Sofagate was bad, but it could have been worse.
Turkey almost downgraded European Commission President Ursula von der Leyen’s status to a mere aide to European Council President Charles Michel during a working lunch in Ankara on Tuesday, before a last-minute intervention from the EU side saved the day, Brussels Playbook reported Friday.
The new details emerged amid a widespread backlash to the Sofagate affair, in which Michel took a seat next to Turkish President Recep Tayyip Erdoğan during a photo-op, while von der Leyen was awkwardly relegated to a sofa.
According to members of the European delegations, a working lunch the leaders held that day almost became another diplomatic status snafu. Ahead of the lunch, the Turkish hosts set up two tall chairs — one for each side — with backrests “about twice as high as those of the others,” as one person familiar with the events said.
Alongside these were eight normal-sized chairs — four apiece. The EU’s tall chair was reserved for Michel, the delegation leader, while the four regular chairs were meant for his aides: his outgoing and incoming diplomatic advisers, the head of the EU delegation in Turkey, Nikolaus Meyer-Landrut — and von der Leyen herself. On Erdoğan’s side, there were four advisers but no counterpart for the Commission president, not even the foreign minister.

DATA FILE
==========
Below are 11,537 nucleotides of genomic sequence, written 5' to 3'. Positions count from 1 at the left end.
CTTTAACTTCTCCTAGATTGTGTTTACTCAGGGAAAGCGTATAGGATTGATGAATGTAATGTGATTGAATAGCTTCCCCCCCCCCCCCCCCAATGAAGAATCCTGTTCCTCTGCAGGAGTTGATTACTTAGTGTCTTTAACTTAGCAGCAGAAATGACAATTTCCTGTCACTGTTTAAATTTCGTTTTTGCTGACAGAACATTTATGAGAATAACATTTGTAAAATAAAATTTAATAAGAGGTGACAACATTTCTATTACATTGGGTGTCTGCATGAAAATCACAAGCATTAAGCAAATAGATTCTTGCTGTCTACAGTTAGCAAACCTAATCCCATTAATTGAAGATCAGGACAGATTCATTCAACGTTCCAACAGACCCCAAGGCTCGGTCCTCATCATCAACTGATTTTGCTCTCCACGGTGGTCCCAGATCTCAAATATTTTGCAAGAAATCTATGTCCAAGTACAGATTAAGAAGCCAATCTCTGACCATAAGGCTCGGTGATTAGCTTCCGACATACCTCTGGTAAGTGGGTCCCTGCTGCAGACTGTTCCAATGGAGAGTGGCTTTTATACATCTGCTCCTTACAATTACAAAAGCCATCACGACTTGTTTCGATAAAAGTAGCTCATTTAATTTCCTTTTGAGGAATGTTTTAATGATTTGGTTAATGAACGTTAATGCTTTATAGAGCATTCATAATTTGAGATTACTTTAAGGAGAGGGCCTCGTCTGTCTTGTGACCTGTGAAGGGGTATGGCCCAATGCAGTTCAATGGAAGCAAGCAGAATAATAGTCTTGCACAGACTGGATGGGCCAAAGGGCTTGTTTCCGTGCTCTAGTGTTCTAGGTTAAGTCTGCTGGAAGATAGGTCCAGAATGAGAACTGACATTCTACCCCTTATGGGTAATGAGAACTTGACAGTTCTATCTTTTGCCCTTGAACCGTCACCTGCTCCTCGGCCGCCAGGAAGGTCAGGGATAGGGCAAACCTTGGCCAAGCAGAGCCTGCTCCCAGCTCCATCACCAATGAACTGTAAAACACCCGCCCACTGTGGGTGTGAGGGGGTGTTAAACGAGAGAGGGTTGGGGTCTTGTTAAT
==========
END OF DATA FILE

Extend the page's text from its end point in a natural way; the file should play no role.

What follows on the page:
Two flags — one Turkish, one EU — were placed by the tall chairs.
That was the setup until a member of the EU delegation intervened — just before the lunch started and the first female Commission president was relegated to the status of Michel’s note-taker.
Von der Leyen’s new diplomatic adviser, Fernando Andresen Guimaraes, elbowed in, arguing he was needed in the room as he was carrying his boss’s bag and she would need it during the working lunch. He urged the hosts to fetch another tall chair, and to add a normal one for him so von der Leyen would also have an aide by her side. Both requests were fulfilled, according to EU delegation members, with no resistance. Andresen Guimaraes then placed the flag between the two EU presidential seats.
You’ve got to be in it to win it
Yet in an internal report on Sofagate, dated April 7 and shared with reporters, the Council’s protocol chief Dominique Marro (who was not part of the Ankara delegation) appeared to claim his team had, in fact, come to the Commission president’s rescue.
In the lunchroom, “we had the chair sizes for the three VIPs restored in favour to la Présidente,” he wrote, with the “we” seemingly a reference to Council officials.
Or was it? A Council official told Playbook the “we” in the note referred to the “EU side,” and the report was not “incriminating nor excluding anybody.” Marro, in the Council note, listed a few more things they would have liked done on von der Leyen’s behalf, including suggesting “to our hosts to replace the sofa with two chairs, as a courtesy to the President of the Commission.” These suggestions, however, were never made.
The Commission’s own protocol service, “which is generally in charge of the missions of the President of the Commission, was absent,” the Council note said pointedly.